The New York Times reports:
The coral sites lie seven miles southwest of the well, diagnosis at a depth of about 4,500 feet, in an area where large plumes of dispersed oil were discovered drifting through the deep ocean last spring in the weeks after the spill.
The large areas of darkened coral and other damaged marine organisms were almost certainly dying from exposure to toxic substances, scientists said.
The corals were discovered on Tuesday by scientists aboard a National Oceanic and Atmospheric Administration research vessel using a submersible robot equipped with cameras and sampling tools.
The documented presence of oil plumes in the area, the proximity to BP’s well and the recent nature of the die-off make it highly likely that the spill was responsible, said Charles Fisher, a marine biologist from Pennsylvania State University who is the chief scientist on the gulf expedition, which was financed by the federal government.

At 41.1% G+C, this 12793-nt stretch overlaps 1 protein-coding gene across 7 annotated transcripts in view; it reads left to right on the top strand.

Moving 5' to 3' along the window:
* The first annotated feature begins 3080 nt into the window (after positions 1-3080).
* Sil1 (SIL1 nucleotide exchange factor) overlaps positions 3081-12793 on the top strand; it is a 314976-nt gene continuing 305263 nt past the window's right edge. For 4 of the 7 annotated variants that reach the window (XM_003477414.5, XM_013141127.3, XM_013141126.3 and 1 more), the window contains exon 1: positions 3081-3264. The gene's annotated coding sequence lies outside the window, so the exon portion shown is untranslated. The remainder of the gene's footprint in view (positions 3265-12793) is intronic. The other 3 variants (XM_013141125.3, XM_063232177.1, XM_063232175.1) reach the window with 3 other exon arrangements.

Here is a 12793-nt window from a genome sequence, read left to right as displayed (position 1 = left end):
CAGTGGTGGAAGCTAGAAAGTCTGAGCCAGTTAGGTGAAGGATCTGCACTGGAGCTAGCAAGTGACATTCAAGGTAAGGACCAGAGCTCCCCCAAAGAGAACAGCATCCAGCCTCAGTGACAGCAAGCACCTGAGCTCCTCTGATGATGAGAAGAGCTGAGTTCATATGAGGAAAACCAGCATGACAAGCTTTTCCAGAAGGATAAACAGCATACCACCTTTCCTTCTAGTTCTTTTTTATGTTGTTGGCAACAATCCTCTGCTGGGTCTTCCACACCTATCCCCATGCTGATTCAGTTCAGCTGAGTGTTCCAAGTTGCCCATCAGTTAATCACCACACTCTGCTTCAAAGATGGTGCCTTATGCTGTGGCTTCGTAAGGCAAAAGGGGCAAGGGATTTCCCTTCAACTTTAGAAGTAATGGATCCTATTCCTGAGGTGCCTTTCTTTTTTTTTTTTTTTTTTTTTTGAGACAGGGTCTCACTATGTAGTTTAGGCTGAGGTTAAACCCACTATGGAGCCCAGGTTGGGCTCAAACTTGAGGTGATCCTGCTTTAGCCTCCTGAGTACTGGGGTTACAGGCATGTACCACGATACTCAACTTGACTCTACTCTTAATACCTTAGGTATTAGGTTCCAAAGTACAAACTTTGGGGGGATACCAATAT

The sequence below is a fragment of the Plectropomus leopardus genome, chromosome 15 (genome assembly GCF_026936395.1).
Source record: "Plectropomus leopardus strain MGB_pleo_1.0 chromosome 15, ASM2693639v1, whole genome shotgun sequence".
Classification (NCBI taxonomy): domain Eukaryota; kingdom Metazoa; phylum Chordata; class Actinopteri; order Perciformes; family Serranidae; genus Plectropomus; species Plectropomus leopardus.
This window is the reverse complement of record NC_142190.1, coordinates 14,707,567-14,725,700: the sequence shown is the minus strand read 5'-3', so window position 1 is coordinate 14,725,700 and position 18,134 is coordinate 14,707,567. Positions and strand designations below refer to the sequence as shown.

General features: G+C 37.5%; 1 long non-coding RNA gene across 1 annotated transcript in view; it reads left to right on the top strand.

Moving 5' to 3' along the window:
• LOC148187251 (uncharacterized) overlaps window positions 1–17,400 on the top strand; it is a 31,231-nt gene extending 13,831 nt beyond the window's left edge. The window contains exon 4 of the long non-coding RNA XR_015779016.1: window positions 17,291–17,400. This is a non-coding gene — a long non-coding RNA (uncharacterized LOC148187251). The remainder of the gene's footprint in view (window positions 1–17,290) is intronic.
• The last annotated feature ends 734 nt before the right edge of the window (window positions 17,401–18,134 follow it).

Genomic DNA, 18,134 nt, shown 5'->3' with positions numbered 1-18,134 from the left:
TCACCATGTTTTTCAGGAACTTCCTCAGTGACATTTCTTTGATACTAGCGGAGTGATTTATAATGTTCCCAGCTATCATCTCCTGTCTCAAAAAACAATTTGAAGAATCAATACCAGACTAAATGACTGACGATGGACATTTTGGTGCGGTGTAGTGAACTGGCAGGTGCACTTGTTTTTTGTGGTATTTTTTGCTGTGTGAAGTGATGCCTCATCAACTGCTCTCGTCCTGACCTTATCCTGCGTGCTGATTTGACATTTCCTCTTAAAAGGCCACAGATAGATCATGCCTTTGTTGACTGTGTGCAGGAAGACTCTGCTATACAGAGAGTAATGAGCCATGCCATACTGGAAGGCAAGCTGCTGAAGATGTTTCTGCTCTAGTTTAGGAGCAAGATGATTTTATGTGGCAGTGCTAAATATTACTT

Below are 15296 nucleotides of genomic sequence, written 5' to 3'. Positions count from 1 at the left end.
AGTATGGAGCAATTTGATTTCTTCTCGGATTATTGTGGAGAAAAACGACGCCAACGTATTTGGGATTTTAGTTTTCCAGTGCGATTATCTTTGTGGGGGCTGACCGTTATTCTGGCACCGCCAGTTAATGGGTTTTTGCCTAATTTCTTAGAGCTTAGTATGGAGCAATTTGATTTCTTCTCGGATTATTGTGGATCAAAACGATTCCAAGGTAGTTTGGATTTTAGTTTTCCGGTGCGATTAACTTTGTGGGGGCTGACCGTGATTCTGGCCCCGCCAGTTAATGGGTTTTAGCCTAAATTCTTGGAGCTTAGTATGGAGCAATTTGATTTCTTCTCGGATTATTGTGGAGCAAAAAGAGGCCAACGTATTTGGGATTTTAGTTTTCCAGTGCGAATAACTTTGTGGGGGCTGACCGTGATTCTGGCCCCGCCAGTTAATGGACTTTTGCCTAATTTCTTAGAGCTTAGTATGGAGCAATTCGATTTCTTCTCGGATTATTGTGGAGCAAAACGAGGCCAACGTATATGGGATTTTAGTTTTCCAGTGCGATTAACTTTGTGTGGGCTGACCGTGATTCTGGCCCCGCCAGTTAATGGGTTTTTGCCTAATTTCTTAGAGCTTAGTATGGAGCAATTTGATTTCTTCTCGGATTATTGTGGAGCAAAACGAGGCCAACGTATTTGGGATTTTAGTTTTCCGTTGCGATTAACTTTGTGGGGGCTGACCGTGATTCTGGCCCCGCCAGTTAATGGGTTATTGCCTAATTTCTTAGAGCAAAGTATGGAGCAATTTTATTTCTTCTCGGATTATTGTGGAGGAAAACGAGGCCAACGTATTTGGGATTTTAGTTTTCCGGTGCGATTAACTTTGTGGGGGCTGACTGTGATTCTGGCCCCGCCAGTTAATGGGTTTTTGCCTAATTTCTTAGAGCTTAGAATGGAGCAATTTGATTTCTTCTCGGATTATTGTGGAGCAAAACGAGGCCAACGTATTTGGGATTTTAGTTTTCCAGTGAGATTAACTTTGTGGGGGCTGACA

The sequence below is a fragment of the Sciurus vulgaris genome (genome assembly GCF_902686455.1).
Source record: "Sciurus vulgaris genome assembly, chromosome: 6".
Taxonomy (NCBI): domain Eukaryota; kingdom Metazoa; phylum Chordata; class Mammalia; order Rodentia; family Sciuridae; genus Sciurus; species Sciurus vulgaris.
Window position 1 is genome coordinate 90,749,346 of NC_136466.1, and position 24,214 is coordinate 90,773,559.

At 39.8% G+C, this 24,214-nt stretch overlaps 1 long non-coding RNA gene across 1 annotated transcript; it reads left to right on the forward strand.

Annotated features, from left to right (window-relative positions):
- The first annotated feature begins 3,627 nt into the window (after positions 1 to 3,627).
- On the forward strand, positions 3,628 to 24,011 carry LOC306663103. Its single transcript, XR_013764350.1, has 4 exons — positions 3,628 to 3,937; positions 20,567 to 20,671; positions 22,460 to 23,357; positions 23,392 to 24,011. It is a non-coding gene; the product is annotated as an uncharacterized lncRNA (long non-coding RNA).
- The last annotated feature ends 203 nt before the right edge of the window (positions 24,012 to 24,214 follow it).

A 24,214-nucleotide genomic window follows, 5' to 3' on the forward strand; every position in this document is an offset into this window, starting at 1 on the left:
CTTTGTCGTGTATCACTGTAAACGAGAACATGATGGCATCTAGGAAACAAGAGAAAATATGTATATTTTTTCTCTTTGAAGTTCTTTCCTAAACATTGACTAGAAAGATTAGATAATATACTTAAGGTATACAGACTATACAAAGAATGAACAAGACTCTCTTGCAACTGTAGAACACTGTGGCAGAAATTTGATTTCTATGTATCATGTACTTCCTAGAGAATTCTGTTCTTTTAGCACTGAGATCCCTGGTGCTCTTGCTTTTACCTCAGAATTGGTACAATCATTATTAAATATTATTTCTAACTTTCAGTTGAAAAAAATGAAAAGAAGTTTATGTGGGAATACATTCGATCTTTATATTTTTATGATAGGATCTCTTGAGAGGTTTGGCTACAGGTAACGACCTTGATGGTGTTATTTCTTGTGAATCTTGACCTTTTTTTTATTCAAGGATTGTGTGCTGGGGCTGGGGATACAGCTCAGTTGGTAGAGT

“I think that we have a smoking gun,” Dr. Fisher said. “The circumstantial evidence is very strong that it’s linked to the spill.”
The discovery of the dead corals offers the strongest evidence so far that oil from the BP well may have harmed marine life in the deep ocean, a concern raised by many biologists soon after the April 20 blowout that caused the spill. At an estimated nearly five million barrels, it was the largest offshore oil spill in the nation’s history.